Covid-19: the biggest translation challenge since records began

Covid-19: the biggest translation challenge since records began

Covid-19 has impacted the way things are done across virtually every industry, and it represents arguably the biggest challenge to translation, ever. Pandemics are global, meaning any speaker of any language can become infected. So everyone, regardless of native tongue, needs to be given vital health information. Helpfully, within the UK, Public Health England has produced information leaflets on the virus itself, guidance on social distancing and Covid-19 infection details in Arabic, Bengali, Cantonese, Mandarin, French, Gujarati, Polish, Portuguese, Urdu and Welsh.

Yet the challenge doesn’t stop with a handful of primary languages, there are possibly over 7000 languages in the world, some completely unknown. So just how do people stay informed about the virus?


Not all languages are recognised

Keeping people up to date with the correct information involves more than just a quick google-translate. The non-profit organisation Translators without Borders is translating Covid-19 information into 89 languages, 25 of which are not even featured in the app. Of course, for those of us using widely spoken languages, we can simply google our symptoms and find out quickly where to get further assistance. Yet for many Third World language speakers, they may not even have a pamphlet or oral instructions, let alone the internet.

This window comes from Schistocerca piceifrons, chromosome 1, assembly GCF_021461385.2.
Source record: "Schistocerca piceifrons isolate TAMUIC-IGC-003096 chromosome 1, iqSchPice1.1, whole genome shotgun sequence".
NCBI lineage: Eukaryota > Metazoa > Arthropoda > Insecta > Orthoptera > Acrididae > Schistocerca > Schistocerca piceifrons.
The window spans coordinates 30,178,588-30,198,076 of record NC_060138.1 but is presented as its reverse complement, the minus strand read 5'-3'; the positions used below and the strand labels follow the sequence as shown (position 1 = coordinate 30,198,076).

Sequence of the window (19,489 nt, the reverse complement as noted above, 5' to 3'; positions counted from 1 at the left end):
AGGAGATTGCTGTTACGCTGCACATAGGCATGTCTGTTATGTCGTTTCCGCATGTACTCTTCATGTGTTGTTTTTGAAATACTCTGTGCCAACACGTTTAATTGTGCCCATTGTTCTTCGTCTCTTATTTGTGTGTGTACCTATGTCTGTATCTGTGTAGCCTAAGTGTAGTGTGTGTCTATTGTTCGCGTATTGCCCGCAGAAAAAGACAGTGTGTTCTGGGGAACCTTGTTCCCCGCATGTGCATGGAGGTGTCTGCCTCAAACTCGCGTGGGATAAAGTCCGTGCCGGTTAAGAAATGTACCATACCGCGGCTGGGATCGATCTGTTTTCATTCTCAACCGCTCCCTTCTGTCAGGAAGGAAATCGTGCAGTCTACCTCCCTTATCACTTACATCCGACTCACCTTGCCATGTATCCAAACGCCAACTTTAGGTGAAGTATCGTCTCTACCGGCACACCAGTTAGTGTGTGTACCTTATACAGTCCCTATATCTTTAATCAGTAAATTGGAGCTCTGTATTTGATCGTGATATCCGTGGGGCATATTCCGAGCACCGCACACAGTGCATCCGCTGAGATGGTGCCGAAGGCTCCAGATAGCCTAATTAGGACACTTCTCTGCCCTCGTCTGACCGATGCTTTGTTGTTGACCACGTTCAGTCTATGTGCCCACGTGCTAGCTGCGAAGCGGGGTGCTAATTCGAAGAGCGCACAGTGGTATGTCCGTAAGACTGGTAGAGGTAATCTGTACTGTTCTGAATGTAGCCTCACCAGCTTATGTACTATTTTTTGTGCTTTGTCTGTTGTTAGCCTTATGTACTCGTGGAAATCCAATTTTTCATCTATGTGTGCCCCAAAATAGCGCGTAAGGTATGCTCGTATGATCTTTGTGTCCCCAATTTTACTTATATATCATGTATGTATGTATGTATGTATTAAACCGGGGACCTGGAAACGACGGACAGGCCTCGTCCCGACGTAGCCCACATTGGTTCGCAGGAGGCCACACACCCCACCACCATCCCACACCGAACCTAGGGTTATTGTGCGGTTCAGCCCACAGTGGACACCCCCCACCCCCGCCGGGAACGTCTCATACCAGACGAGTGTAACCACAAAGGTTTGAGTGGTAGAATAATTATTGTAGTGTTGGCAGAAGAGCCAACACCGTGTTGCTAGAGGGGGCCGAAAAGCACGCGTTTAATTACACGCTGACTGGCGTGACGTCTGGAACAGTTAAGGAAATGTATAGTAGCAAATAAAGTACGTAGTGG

This could be harmful to speakers of exotic languages. For instance, with over 500 languages on the Endangered Languages Project, a crisis like the current pandemic exposes those speakers to multiple dangers and difficulties due to lack of translation. The people who have been most seriously affected are those already marginalised, many of whom from a language point of view. A Congolese community were relying on traditional medicines to prevent coronavirus such as inhaling onion, orange and hot water as they did not have access to key medical details in their language. However, a project member translator has been interpreting key updates in Swahili and Kinyarwanda for Congolese migrants in Mount Gambier. Receiving the information in their native tongue meant they understood it more accurately, started to follow expert advice and were able to ask further questions.


Accuracy is always the best medicine

Medical data needs to be accurate and culturally appropriate, otherwise it risks both negligence and potentially making people unwell. Covid-19 is the first pandemic in human history where we have had not only a comprehensive understanding of diseases and hygiene but at the same time also the need to share medical information rapidly and correctly. Machine translation and apps can be useful for finding a quick word but, for informing people about coronavirus and further updates, it cannot be relied upon to encompass cultural meaning or local complexities.


Human input is needed. Let’s take the phrase “wash your hands”. Google Translate provides the Japanese equivalent ”手を洗いなさい” which is, in fact, how a parent would instruct a child. This indicates how cultural meaning and register need to be given correct importance when targeted at adults. Similarly, for public signs and posters, even something as simple as using the authoritative, French formal polite pronoun “vous”, rather than the familiar “tu”, is important for people to trust the information they are reading.


Overall, the pandemic has highlighted the need for accurate health translation. As well as how translation in general needs to evolve to incorporate many more languages.


At SELBL, we know when people receive information in their own language that they understand it better and more safely. And this is of the utmost importance for all the industries we work in, not only medical. Producing the right information in a timely way that is culturally correct and localised – that is what we are totally passionate about.